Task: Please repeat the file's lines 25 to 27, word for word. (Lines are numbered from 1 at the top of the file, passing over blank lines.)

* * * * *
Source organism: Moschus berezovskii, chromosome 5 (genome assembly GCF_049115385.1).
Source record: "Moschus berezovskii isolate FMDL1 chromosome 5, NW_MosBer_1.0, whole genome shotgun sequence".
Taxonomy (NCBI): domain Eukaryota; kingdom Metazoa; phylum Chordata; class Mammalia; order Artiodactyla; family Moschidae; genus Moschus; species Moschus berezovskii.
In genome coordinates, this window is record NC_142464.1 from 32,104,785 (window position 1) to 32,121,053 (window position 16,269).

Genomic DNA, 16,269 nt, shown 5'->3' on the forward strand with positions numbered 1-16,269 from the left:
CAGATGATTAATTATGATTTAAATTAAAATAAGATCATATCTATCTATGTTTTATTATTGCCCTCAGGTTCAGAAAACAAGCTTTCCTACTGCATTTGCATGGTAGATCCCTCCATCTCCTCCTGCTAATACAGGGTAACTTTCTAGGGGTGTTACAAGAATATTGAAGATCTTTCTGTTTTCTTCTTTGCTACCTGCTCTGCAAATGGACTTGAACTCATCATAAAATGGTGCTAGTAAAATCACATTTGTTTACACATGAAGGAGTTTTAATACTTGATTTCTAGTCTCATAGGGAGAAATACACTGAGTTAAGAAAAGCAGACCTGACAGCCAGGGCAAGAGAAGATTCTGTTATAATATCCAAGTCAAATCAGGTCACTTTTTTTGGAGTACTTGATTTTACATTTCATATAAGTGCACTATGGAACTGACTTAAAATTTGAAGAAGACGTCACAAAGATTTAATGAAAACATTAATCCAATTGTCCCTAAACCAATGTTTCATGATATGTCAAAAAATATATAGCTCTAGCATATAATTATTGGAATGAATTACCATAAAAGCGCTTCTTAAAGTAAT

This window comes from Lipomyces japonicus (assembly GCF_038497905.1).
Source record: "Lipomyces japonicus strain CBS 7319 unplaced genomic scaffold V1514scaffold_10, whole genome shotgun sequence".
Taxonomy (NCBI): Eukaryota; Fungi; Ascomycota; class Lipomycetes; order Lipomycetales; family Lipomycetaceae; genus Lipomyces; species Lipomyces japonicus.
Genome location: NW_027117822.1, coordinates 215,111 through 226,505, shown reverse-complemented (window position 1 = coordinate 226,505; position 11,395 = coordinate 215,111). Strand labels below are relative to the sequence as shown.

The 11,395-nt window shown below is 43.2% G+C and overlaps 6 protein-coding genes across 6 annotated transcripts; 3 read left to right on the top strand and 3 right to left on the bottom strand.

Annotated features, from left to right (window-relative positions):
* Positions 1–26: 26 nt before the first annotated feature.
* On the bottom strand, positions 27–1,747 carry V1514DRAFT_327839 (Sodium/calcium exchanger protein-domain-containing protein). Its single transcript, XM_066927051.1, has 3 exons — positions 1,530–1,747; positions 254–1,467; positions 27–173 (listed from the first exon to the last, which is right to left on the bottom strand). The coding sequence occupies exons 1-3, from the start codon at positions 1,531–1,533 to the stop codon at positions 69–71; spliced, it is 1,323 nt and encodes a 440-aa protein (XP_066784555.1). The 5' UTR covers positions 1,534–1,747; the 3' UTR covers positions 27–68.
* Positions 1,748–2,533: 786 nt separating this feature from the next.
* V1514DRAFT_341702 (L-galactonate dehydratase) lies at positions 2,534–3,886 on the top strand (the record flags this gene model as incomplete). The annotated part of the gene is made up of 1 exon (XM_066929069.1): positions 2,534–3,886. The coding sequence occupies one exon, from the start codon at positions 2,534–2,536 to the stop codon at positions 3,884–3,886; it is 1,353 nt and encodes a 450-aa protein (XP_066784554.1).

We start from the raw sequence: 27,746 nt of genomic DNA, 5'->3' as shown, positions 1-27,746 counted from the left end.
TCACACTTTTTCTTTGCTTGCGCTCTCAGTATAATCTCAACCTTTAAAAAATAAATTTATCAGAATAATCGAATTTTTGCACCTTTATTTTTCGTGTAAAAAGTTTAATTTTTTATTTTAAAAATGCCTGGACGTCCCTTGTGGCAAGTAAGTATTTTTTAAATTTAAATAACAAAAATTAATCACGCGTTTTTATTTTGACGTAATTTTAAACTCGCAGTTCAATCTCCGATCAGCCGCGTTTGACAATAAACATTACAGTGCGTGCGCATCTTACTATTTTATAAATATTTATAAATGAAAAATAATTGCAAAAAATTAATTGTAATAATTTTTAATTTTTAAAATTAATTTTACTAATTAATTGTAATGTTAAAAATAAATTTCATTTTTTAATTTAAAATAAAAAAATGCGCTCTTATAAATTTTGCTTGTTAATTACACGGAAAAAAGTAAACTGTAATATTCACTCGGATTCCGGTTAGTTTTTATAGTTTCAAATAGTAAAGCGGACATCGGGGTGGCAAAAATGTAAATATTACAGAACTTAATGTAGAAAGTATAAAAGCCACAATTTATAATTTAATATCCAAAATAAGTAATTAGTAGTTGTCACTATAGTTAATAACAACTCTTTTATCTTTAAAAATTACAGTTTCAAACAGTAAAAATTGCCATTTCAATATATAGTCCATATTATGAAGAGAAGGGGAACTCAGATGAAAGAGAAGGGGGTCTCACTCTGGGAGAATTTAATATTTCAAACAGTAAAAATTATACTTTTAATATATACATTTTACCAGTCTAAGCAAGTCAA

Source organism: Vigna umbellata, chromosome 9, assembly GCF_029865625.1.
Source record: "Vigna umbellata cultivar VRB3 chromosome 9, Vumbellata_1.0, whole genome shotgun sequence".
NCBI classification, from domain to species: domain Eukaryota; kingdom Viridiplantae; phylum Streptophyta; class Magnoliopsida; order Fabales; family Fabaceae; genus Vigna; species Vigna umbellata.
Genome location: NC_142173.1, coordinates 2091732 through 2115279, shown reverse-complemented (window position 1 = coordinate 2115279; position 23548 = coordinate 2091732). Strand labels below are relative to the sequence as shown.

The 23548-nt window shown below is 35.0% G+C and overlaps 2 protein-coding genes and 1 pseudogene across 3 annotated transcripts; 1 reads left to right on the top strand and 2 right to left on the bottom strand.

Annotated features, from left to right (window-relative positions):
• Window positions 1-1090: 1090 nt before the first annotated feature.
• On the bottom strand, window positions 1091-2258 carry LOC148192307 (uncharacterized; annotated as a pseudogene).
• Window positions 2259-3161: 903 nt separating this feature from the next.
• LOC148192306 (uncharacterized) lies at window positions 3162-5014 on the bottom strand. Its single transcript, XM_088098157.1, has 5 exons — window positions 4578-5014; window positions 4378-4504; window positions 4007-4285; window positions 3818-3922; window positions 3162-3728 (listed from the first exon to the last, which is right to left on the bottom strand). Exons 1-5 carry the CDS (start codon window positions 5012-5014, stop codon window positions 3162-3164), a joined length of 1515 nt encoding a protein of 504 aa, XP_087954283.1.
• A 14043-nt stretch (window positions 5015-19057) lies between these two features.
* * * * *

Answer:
• Window positions 1-1090: 1090 nt before the first annotated feature.
• On the bottom strand, window positions 1091-2258 carry LOC148192307 (uncharacterized; annotated as a pseudogene).
• Window positions 2259-3161: 903 nt separating this feature from the next.